Web-based business apps: Top Competitors to Google Apps


Google Apps isn’t the first player in the field of Web-based business applications. It’s got some catching up to do with companies that have paved the way. By knowing who the other players are in the field, you can make a more informed decision about whether or not to sign up for Google Apps yourself, as well as whether or not to choose the Premier version.



Google Apps Versus Office Live

Google’s biggest competitor in the field of online computer storage and business applications is undoubtedly Microsoft Office Live. Both Google and Microsoft are offering individuals and small businesses a chance to achieve much of the functionality available to larger businesses. In both cases, documents and data are created by you, the individual user. If your business signs up for Google Apps, the other members of your workgroup will have access. Although you own your data, you store it on servers that are owned by the larger corporation, either Google or Microsoft. In either case, you rely on Google or Microsoft to protect your information. There are, however, significant differences between the two services:


·         Cost. Office Live Basics is free but doesn’t contain any business applications, only Web page and e-mail tools. The two versions that do include applications, Essentials and Premier, cost a fee paid on annual basis. The regular (not Premier) version of Google Apps is free.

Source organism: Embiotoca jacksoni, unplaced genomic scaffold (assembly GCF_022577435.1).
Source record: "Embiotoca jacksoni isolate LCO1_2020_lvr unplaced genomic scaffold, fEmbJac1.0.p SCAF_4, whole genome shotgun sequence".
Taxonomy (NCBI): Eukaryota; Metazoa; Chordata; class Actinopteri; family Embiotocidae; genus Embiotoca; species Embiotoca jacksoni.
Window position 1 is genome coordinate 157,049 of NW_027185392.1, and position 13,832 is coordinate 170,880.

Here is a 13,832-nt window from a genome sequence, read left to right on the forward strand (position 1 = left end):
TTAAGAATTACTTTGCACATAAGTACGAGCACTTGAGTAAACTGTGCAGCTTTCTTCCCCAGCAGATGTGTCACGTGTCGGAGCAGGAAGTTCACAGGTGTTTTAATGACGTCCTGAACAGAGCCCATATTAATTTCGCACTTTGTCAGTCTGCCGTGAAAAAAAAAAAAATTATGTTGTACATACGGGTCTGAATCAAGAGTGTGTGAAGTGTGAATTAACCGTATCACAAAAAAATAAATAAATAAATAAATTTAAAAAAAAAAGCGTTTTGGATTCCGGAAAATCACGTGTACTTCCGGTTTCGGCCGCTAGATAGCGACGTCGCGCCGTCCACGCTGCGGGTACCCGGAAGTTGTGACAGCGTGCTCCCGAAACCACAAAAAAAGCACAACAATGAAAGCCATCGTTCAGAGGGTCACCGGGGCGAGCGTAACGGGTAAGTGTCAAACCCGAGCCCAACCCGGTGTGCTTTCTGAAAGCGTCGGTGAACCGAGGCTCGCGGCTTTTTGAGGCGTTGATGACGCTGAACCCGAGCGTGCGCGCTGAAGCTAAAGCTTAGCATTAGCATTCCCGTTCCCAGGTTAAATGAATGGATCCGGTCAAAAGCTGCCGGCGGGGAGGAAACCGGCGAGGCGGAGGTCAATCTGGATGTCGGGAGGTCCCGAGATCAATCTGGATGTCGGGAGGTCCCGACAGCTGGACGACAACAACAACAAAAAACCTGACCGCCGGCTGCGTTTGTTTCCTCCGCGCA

·         Interface. Microsoft limits you to using the ultra-slow Internet Explorer browser to access Office Live. Google Apps supports Firefox and other browsers.

·         Another Big Difference. Both the regular and premier versions of Google Apps can import and export Microsoft Word .doc and Microsoft Excel .xls files. Office Live does let you open and work with Word files, as long as you have Office 2003 or later already installed on your file system: it isn’t an online version of Microsoft Office, however.



Salesforce.com

Salesforce.com provides its paying members with a software environment that allows users to access and share applications that everyone in your office can use. This alternative to Google Apps also incorporates the kinds of online applications that Google Apps provides.



Pros and Cons

Google offers huge server farms that are capable of handling huge amounts of data. Google has big ambitions that include taking business away from the leader in the desktop software market (Microsoft), so it has a vested interest in continually updating and improving the quality and range of the applications it makes available.



On the downside, Google has run into some security flaws. If you store your business data on its site, you do put a large measure of trust in its company and its servers.

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